Sadly, it's no longer possible to believe manufacturers' claims about their products without checking them first.  Nowadays, if I buy anything made in China, I test it to make sure it does what it says it will, without any problems or inherent risks, before I trust it.  As an example, I'm currently working on a comparison article dealing with camping and "bush" knives, hatchets, tomahawks, etc., comparing my African experiences with those encountered in this country.  Most of the products I'm looking at are Chinese-manufactured.  It's pleasantly surprising how many of the low-cost tools are not bad quality at all, and very usable.  However, it's less pleasantly surprising to find that others are basically made of cheap pot-metal, brittle and unsound, and break in use.  That could pose a real danger to life and limb when one's out in the boonies, far from medical assistance.

If you have a lower-cost gun safe, one using biometric factors to open its door, you might want to check and double-check whether it's reliable in keeping out anyone except authorized users.  Lives might literally hang on the result.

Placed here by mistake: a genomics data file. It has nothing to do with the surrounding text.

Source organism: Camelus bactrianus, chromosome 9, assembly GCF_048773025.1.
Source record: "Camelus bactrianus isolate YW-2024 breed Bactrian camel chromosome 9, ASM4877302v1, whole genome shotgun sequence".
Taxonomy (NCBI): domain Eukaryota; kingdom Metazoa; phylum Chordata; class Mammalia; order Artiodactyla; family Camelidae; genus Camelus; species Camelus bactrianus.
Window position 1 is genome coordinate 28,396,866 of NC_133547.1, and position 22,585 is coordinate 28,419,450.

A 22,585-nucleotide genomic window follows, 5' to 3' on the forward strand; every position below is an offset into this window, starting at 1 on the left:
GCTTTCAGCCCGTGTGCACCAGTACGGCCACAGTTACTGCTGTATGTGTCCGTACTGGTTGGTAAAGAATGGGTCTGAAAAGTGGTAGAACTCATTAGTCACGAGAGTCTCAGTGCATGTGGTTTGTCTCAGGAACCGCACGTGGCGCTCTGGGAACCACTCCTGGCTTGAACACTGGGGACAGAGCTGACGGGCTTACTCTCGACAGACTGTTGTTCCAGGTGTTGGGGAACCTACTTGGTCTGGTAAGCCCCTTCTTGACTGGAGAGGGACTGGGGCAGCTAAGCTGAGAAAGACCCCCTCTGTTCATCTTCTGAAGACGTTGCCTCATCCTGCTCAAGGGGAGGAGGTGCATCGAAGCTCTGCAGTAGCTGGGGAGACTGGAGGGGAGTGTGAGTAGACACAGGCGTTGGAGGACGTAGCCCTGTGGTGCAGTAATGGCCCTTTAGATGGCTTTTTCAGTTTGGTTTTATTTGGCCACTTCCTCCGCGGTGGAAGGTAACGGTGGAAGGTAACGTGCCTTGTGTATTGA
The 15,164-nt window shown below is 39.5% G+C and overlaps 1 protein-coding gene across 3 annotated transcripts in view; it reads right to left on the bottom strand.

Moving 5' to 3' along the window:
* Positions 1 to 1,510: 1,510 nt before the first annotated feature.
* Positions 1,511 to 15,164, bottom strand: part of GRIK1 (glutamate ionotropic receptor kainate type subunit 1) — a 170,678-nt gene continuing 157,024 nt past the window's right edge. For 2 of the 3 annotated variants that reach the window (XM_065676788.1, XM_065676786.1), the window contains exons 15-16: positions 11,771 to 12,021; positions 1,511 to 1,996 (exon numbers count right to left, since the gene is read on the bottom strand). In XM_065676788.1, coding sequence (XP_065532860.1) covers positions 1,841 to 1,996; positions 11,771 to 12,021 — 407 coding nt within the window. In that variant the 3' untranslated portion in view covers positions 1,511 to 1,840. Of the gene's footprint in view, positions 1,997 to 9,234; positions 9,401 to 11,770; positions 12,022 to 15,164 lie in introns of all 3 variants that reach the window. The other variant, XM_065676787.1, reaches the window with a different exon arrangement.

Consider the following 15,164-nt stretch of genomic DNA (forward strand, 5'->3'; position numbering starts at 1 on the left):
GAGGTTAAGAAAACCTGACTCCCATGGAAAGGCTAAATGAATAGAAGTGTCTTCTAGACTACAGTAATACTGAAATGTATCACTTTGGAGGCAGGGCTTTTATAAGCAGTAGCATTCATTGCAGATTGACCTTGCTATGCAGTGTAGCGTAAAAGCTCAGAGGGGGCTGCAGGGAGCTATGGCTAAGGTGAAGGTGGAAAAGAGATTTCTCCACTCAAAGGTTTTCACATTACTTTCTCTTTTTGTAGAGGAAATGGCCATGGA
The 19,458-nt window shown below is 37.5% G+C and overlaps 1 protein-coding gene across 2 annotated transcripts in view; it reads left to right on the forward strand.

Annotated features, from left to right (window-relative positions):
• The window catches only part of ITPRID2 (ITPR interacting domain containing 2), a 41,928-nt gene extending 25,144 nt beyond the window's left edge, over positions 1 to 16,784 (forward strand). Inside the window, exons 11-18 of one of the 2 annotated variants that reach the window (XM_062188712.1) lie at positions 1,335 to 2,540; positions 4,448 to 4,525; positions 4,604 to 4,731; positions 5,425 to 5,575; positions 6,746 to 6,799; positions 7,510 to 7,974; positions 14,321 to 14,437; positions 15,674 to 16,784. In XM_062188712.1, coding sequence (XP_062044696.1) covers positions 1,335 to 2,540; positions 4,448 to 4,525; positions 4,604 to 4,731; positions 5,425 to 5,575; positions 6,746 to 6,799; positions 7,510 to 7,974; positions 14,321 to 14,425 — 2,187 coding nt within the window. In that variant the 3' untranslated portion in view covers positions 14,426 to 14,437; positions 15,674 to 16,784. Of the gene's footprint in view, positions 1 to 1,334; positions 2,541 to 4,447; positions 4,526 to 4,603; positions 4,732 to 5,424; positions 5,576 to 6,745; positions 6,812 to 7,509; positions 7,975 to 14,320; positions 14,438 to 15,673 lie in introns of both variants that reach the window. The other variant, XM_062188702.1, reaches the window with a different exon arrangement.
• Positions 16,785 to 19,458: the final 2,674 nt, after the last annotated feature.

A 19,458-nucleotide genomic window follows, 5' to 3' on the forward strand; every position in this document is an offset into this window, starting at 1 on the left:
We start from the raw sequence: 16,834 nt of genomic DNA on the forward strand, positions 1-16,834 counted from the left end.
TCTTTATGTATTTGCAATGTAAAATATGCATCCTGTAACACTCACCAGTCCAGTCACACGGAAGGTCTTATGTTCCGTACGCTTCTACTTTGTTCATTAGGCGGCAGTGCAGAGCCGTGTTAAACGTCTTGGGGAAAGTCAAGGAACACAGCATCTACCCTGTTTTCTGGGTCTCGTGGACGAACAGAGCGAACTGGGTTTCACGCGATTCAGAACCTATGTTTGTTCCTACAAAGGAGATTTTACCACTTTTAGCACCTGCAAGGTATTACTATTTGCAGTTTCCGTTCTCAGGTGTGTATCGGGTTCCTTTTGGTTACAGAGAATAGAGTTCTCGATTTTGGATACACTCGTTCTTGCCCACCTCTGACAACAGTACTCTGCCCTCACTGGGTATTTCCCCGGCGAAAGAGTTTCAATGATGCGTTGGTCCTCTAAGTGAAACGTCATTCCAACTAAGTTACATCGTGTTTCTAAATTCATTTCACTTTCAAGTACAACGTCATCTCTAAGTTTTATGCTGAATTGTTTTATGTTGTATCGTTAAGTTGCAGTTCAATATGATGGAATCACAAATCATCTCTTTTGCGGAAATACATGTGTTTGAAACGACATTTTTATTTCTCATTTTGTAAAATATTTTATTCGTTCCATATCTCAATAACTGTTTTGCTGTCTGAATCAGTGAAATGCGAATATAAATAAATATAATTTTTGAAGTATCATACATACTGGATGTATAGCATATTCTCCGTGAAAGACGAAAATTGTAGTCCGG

Rights? Yeah, right!


Sent to me by an anonymous reader:

Blame "special rights" on so-called "identity politics", which emphasizes division at the expense of unity in the body politic.  Same goes for politics in general.  Those who look to divide citizens against one another are seeking to "divide and rule", and (in the process) destroy national unity.

Rights are either universal, for every individual and group, or they're not rights at all - they're privileges.


Monday, May 29, 2023

True dat


From Marc Adkins on MeWe:

That's very, very true.  I've learned the hard way that if I ask God to do something, more often than not the answer comes, "Well, get busy!"  He has hands and feet and muscles on this earth;  also a mind, eyes, ears and a voice.  All of them are temporarily ours, borrowed from Him until we have to return the gift.  He's going to use them, too;  and if we don't let Him, we shouldn't be surprised when our prayers are answered a lot more slowly, and a lot less frequently, than we might wish.  Sure, He adds grace to the mix, but it all begins with our willingness to get our hands dirty and do what He asks us to do.

It can also take long-term hard work and dedication.  Old African proverb:

Q - "How do you eat an elephant?"
A - "Mouthful by mouthful!"



To all my comrades who did not come home